Living with HIV after 50: Know Patient Statistics


As HIV becomes a disease of older Americans, it is time for all health care professionals to recognize the age-associated comorbidities unique to this population.

Most people who have HIV in the United States are older than 50. Research has significantly improved the lifespan of individuals with the disease. However, their lifespans are still about 5 years shorter than those of the general population.

As HIV becomes a disease of older Americans, it is time for all health care professionals to recognize the age-associated comorbidities unique to this population. The journal Infectious Disease Clinics of North America has published an article that addresses this very issue. In it, researchers from Case Western Reserve University School of Medicine cover key points about the over-50 population with HIV.

Pharmacists in all types of practice need to be familiar with this population because they are likely to see them, if not for HIV, then for age-associated comorbidities. Consider this:

  • Individuals with HIV are twice as likely to develop cardiovascular disease than the general population.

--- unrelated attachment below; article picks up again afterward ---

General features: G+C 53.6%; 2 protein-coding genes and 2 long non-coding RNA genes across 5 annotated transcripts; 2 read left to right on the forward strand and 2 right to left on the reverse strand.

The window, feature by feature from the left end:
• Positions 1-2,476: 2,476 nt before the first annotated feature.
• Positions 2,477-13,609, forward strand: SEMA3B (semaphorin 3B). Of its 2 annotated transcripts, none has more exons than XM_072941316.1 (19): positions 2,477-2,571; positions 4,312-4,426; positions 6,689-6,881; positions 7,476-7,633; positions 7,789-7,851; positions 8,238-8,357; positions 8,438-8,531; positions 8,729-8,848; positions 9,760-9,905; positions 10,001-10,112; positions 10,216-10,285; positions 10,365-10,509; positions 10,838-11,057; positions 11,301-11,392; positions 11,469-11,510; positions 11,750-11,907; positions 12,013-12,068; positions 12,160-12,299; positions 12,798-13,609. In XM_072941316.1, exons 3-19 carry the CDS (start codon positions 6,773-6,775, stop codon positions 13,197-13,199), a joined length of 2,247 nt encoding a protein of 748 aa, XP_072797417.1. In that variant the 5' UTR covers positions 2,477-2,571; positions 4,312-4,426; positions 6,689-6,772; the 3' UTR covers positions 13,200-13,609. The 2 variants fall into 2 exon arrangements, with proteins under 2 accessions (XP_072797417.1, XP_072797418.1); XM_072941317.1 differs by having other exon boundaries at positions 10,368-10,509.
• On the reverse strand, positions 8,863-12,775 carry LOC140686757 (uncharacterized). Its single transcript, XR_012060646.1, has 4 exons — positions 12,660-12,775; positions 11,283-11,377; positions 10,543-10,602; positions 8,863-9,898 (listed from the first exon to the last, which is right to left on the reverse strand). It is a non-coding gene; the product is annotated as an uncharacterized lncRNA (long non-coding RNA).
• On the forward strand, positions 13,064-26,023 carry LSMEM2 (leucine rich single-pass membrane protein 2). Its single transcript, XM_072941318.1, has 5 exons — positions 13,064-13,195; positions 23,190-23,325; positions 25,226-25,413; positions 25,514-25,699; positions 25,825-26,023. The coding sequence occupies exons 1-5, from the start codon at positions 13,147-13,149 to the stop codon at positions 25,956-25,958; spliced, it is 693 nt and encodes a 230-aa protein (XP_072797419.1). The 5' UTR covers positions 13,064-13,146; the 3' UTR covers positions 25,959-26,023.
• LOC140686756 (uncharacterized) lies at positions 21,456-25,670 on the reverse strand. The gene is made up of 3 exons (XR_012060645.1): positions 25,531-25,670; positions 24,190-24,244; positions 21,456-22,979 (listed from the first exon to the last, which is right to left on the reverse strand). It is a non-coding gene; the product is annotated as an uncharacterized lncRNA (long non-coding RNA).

• Fracture is 3 times more likely in individuals with HIV than it is in others.
  • Individuals with HIV are as likely to develop chronic kidney disease as people who have diabetes.
  • A full 84% of individuals with HIV will have at least 1 comorbidity by 2030.
  • Liver disease is more likely in older individuals with HIV, especially if co-infection with hepatitis B or C is or was present; alcohol consumption also increases the likelihood of liver disease.
  • Individuals with HIV are at higher risk of neurocognitive impairment than others, probably due to inflammation and endovascular disease.

The authors explained that HIV infection and some of its treatments use mechanisms that our own normal cells use to age. Thus, cellular senescence may be accelerated. Genetic instability and altered intracellular communication also increases the likelihood of comorbidities.

The authors recommended early and aggressive treatment with ART, followed by careful screening for age-associated comorbidities. Clinicians should order cancer screenings following the guidelines, with heightened vigilance in patients who smoke. The authors concluded that these patients need polypharmacy management, which provides a perfect role for pharmacists.


Van Epps P, Kalayjian RC. Human immunodeficiency virus and aging in the era of effective antiretroviral therapy. Infect Dis Clin North Am. 2017;pii:S0891-5520(17)30061-2. doi: 10.1016/j.idc.2017.07.007.

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